Jesus was creating a family that is based on the love of God
which reaches across these lines and knows no boundaries.
Things were no longer black and white when you followed Jesus
into this new family.
The divisions were being blurred
The loyalties that Jesus
outlined were to the larger family,
the commitments of Jesus
followers were to the
least among them,
to the poorest, to the outcast,
to the most rejected ones,
which often meant
taking up for the one
outside your own family or clan
or even against your own family or clan.
And that could lead to a division with
father, mother, sister, brother, or child, cousin, or everyone you know.
That could lead to losing your identity,
your security, “all of your possessions”, as Jesus puts it.
And if the people in the crowds couldn’t handle that,
then they should just stop following.
Unlike most salesmen, Jesus is just telling us all the possible costs up front.
In Jesus time, making a choice for God’s family
over and against your own family, or country,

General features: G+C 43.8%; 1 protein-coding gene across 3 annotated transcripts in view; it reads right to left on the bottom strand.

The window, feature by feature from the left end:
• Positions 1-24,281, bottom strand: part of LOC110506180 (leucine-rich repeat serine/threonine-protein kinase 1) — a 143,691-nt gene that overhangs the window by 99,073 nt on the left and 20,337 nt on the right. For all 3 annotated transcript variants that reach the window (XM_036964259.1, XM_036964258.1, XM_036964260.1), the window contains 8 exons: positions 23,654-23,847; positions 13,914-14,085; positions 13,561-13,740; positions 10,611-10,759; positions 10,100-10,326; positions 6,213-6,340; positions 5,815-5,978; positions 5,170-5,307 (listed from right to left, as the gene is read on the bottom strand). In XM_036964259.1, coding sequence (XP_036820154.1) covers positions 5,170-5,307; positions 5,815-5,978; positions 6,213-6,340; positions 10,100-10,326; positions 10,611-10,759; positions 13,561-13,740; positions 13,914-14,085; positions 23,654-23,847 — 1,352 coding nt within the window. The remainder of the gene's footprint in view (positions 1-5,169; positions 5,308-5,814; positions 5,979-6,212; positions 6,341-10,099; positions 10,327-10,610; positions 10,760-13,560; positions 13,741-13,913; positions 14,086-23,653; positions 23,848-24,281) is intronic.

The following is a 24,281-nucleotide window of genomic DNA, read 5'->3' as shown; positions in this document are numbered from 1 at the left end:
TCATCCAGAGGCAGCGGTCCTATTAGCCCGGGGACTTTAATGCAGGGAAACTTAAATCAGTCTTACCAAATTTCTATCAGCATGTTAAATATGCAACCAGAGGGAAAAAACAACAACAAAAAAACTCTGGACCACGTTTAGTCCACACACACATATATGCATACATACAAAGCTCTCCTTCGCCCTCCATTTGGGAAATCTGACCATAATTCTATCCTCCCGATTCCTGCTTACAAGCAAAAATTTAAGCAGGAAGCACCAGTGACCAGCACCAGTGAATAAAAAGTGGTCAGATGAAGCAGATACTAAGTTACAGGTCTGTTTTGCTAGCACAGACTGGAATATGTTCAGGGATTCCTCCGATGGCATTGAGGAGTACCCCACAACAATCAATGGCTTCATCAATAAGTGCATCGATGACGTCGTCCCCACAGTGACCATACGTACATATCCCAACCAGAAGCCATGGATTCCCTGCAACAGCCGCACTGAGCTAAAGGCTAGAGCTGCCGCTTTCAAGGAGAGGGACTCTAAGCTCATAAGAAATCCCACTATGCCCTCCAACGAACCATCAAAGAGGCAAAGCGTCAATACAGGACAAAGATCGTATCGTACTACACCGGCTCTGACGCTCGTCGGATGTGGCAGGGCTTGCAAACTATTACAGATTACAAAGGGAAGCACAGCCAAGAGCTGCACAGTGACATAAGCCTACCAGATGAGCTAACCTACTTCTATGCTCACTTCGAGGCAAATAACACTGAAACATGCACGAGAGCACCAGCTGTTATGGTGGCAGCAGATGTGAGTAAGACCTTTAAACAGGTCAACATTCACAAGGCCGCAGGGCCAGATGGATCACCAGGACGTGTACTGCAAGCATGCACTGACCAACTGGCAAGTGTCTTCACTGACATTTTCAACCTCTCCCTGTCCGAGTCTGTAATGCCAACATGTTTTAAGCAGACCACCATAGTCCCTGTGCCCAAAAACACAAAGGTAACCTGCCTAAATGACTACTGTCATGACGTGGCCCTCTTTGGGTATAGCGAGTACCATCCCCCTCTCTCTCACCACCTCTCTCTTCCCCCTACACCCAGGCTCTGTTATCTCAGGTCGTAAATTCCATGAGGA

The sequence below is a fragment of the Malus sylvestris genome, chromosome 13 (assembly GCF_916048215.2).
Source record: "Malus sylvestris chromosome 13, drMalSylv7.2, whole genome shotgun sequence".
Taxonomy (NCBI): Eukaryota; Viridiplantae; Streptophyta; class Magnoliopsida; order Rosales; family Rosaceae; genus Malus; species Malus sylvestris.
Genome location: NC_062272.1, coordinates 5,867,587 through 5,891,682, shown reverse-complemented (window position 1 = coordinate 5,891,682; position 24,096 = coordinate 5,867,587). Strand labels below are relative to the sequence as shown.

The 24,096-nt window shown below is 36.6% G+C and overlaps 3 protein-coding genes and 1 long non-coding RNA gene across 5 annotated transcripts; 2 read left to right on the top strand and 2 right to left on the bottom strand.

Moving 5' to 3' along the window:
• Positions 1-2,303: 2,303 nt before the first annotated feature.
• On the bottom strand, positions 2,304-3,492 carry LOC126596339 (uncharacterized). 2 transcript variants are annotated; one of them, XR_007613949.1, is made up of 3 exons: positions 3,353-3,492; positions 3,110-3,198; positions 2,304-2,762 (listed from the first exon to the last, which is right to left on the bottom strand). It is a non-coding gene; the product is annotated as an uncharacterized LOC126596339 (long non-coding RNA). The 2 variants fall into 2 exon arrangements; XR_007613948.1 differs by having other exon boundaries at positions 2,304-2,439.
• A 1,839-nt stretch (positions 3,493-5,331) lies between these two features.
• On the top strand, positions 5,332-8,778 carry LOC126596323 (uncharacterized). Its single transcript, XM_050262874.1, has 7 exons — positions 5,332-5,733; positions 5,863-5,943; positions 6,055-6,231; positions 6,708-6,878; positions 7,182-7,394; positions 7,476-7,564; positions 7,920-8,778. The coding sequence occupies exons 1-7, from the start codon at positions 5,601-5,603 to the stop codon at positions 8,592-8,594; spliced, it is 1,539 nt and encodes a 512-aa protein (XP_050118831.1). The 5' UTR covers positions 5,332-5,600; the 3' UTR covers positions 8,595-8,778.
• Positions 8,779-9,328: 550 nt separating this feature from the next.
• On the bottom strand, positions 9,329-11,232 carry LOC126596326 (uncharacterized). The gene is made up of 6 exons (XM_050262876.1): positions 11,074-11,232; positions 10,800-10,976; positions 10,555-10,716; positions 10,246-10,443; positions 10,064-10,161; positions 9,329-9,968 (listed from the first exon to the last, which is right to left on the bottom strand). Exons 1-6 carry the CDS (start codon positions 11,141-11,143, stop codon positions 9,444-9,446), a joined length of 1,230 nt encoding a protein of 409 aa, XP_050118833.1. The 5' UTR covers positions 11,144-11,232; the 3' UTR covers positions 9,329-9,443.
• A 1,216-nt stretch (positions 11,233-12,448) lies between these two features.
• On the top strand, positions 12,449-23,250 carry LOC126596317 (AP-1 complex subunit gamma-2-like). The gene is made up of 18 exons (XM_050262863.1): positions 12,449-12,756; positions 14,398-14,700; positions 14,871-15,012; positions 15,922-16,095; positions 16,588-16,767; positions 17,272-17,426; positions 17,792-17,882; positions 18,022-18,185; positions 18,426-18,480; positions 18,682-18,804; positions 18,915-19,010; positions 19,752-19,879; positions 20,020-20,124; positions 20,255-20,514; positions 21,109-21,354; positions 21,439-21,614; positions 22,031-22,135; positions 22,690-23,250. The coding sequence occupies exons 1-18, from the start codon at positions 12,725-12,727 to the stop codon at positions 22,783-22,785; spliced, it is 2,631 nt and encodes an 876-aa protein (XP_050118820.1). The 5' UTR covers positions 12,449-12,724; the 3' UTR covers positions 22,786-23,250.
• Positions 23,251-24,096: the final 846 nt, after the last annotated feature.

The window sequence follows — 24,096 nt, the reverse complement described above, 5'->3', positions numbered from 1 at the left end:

or race could be immediately costly.
And today, that risk is still there.
As Christians we are asked to recognize the humanity
and rights of those different from us, whoever we are.
To be compassionate to those of other races,
other countries, other backgrounds and religions.
We’re asked to stand up for the rights of immigrants, refugees,
the poor, the hungry, the underfed, the underrepresented.
At the least this could lead to those uncomfortable discussions
at Thanksgiving. At the most it could cost us even more.
Jesus wants us to consider that and be ready for that.
Following Jesus is not just a hobby or a project.
This call of Jesus is a way of life. And it costs.
It costs us our time, our commitment,
our status, our pride, our comfort, our security, our possessions.
But using Jesus math, the more we give,
the more we receive in treasures that can’t be counted.
As followers of Jesus, we know we are part of One Human Family.
We are not divided by race or
country or denomination or even religion.
All that God has created is meant to be joined together.
Jesus was crucified by those who depended
on people being separated and divided.
Jesus went to the cross to reconcile all people.
Let us take up our own crosses and follow him.